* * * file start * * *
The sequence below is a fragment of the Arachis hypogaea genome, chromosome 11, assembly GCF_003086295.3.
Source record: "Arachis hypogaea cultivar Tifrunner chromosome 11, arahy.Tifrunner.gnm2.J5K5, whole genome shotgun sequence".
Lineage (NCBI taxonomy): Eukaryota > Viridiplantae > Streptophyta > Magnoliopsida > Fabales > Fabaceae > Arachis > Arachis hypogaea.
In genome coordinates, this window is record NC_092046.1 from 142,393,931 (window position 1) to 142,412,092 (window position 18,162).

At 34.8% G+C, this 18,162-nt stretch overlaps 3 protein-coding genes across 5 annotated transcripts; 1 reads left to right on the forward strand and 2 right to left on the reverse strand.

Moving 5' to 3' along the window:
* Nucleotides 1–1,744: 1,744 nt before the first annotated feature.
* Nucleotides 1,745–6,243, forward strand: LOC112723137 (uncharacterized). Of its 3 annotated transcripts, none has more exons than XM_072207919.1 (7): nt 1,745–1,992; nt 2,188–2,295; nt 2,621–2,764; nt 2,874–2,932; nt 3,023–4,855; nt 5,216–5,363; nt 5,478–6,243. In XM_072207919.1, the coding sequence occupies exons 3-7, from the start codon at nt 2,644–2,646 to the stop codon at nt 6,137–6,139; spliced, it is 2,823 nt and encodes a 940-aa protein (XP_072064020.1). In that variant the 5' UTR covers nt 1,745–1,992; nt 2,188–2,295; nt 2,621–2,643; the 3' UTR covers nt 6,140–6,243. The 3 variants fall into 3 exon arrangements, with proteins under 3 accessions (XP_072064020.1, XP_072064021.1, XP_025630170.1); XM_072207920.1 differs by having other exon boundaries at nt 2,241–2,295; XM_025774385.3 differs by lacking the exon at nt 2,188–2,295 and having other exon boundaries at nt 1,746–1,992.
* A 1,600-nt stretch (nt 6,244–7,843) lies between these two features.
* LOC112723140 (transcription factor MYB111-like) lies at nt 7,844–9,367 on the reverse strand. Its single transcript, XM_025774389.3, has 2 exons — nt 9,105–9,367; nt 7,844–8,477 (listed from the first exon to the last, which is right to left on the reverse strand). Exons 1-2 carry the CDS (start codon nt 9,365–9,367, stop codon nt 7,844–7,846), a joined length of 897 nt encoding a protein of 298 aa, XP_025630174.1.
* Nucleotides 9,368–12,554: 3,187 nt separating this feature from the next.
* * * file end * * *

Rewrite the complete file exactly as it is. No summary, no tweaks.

The sequence below is a fragment of the Arachis hypogaea genome, chromosome 11, assembly GCF_003086295.3.
Source record: "Arachis hypogaea cultivar Tifrunner chromosome 11, arahy.Tifrunner.gnm2.J5K5, whole genome shotgun sequence".
Lineage (NCBI taxonomy): Eukaryota > Viridiplantae > Streptophyta > Magnoliopsida > Fabales > Fabaceae > Arachis > Arachis hypogaea.
In genome coordinates, this window is record NC_092046.1 from 142,393,931 (window position 1) to 142,412,092 (window position 18,162).

At 34.8% G+C, this 18,162-nt stretch overlaps 3 protein-coding genes across 5 annotated transcripts; 1 reads left to right on the forward strand and 2 right to left on the reverse strand.

Moving 5' to 3' along the window:
* Nucleotides 1–1,744: 1,744 nt before the first annotated feature.
* Nucleotides 1,745–6,243, forward strand: LOC112723137 (uncharacterized). Of its 3 annotated transcripts, none has more exons than XM_072207919.1 (7): nt 1,745–1,992; nt 2,188–2,295; nt 2,621–2,764; nt 2,874–2,932; nt 3,023–4,855; nt 5,216–5,363; nt 5,478–6,243. In XM_072207919.1, the coding sequence occupies exons 3-7, from the start codon at nt 2,644–2,646 to the stop codon at nt 6,137–6,139; spliced, it is 2,823 nt and encodes a 940-aa protein (XP_072064020.1). In that variant the 5' UTR covers nt 1,745–1,992; nt 2,188–2,295; nt 2,621–2,643; the 3' UTR covers nt 6,140–6,243. The 3 variants fall into 3 exon arrangements, with proteins under 3 accessions (XP_072064020.1, XP_072064021.1, XP_025630170.1); XM_072207920.1 differs by having other exon boundaries at nt 2,241–2,295; XM_025774385.3 differs by lacking the exon at nt 2,188–2,295 and having other exon boundaries at nt 1,746–1,992.
* A 1,600-nt stretch (nt 6,244–7,843) lies between these two features.
* LOC112723140 (transcription factor MYB111-like) lies at nt 7,844–9,367 on the reverse strand. Its single transcript, XM_025774389.3, has 2 exons — nt 9,105–9,367; nt 7,844–8,477 (listed from the first exon to the last, which is right to left on the reverse strand). Exons 1-2 carry the CDS (start codon nt 9,365–9,367, stop codon nt 7,844–7,846), a joined length of 897 nt encoding a protein of 298 aa, XP_025630174.1.
* Nucleotides 9,368–12,554: 3,187 nt separating this feature from the next.